We now know how much Netflix will cost when it launches tomorrow, which means that price comparison with other streaming services is easy. However, it’s not the only factor you should consider.
Want a simple table comparing the prices of each streaming service in Australia?
Here y’go. Knock yourself out.
Streaming Services Price Comparison,,,,
Service,Plan Name,Monthly Cost,Number of registered devices,Number of permitted simultaneous streams
Presto,Entertainment (Movies+TV),$14.95 ,4,2
Quickflix,Streaming,$9.95 ,No limit specified,3
Netflix,SD,$8.99 ,No limit specified,1
Netflix,HD,$11.99 ,No limit specified,2
Netflix,Ultra HD,$14.99 ,No limit specified,4
It makes for interesting reading. Netflix has come in quite aggressively, and that single stream SD package is actually cheaper than its US equivalent once you take exchange rates into consideration. For once you don’t have to add GST to make the comparison fair, because Netflix isn’t charging it.
Still, it doesn’t tell the whole picture that you need to consider when considering a streaming service.
What about the content?
This is always key. A leak of Netflix’s purported content library for Australia went quite viral on Sunday night, and while it does appear fairly extensive, I’m holding to my prediction that it’ll be a mere shadow of its US counterpart. That’ll presumably mean a lot of existing Australian Netflix-via-VPN customers will remain in that particular basket. Externally Netflix has to show some concern there to keep its rights holders happy, but I’m pretty certain that internally, it’s just another credit card charge to add to Netflix’s already straining coffers.
That doesn’t mean that Netflix is the automatic home run even if you’re only looking at its Australian content library, however. Rivals Stan and to a lesser extent Presto and Quickflix have their own streaming arrangements including what’s purported to be “exclusive” titles. This is the real killer for any streaming service, because my tastes will vary from yours, and as such, if one service has a million titles but nothing you’d watch but the other only has a thousand and you’d watch every single one, the value argument is pretty clear.
A quick side diversion on “value”, if I may. It’s obviously a relative thing, but I’ve already seen a few “too expensive” cries go up. I can only assume these are the cries of bloodsucking leeches, because seriously, even the $15 price point for full Netflix or full Presto isn’t a heck of a lot to spend for a month’s entertainment. You could easily boost past that with one cinema movie or just a couple of streaming movie rentals in a month. Or in other words, watch more than three hours of content a month, and you’re golden. Everyone’s operating on a no-contract month by month basis anyway, so you can easily cancel if you feel you’ve “watched out” a particular library.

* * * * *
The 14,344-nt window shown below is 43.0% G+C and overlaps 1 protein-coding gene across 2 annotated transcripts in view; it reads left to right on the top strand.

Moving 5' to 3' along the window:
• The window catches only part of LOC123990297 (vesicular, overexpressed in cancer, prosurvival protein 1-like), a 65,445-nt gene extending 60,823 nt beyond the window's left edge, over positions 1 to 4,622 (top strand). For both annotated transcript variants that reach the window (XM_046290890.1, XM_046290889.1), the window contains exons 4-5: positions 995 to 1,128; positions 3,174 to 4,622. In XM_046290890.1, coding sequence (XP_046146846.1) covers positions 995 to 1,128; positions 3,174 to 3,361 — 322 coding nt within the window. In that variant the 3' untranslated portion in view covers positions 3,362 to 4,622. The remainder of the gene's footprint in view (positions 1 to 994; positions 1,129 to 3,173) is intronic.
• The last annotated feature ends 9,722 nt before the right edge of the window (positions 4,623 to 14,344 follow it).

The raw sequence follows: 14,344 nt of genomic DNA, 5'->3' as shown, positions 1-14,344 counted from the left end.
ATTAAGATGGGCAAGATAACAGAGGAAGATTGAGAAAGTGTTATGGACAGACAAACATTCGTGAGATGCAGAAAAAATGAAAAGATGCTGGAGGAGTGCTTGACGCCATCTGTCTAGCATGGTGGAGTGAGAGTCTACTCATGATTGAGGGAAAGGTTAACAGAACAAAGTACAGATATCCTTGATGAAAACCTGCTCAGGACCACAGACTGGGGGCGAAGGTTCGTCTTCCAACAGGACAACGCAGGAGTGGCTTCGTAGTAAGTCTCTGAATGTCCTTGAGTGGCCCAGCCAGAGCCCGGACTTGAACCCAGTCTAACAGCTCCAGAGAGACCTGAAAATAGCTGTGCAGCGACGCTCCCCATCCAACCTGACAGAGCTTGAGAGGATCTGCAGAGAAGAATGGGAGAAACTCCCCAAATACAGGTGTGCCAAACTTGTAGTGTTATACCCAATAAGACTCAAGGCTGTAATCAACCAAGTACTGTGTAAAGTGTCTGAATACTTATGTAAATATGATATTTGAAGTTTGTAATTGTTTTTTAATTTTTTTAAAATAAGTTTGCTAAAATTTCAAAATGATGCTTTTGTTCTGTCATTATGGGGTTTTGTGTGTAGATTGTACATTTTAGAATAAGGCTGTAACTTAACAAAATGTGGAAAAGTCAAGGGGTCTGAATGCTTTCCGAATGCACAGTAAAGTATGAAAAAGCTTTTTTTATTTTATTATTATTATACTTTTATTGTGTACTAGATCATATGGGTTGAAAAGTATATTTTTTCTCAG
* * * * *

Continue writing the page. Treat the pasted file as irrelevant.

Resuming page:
What about the playback?
I covered this in detail over at Lifehacker Australia last week, but the key point here is one of being able to watch what you want on the device that you want. Here Netflix has a big advantage, as it’s finally announced the platforms it’ll launch on. As per Netflix Australia’s release this morning:
Members can stream on nearly any Internet-connected screen including smart televisions, Apple TV, Google Chromecast, and Apple iOS, Windows and Android tablets and smartphones. Data charges may apply for mobile and home broadband connections.
The service also will be available on Fetch TV’s second-generation set-top box. Film and TV fans can also access Netflix on game consoles, including Sony’s PlayStation 3 (PS3) and PlayStation 4 (PS4), Microsoft’s Xbox 360 and Xbox One, and Nintendo’s Wii U.
Comparatively, Presto covers a handful of Android devices, iOS devices and Google’s Chromecast, although as I noted in my review, Chromecast streaming is both crash-prone and eats up both of your “available” streams. Stan’s a little better with the inclusion of Airplay via iOS or Mac OS devices, but it’s also designed around Microsoft’s Silverlight for browsers. Quickflix is the most competitive here with a variety of smart TV, console and mobile clients, but the most frequent time you hear about Quickflix are the nearly endless stories about how they’re running out of money. It’s hard not to feel a bit sorry for Quickflix, as they were, locally speaking, the first movers in this market, but equally I’d be surprised to see them still around in a year or two. Maybe not even that long.
Freebies are your friends
The good news for the consumer here is that you’re neither stuck with just one service, presuming your internet connection is up to the task, and you’re also quite free to sample everything on offer without spending a cent.
All of the current subscription streaming services offer limited time trials — 30 days for Presto, Netflix and Stan, and just 14 for Quickflix — so you can try before you buy, although most will want some credit card details on file to stop abuse of the system. It’s a good way to browse content libraries, because nobody really publishes a “full” list of what they’re offering anyway, as well as sort out whether your available network speeds are up to the task for HD or even Ultra HD content.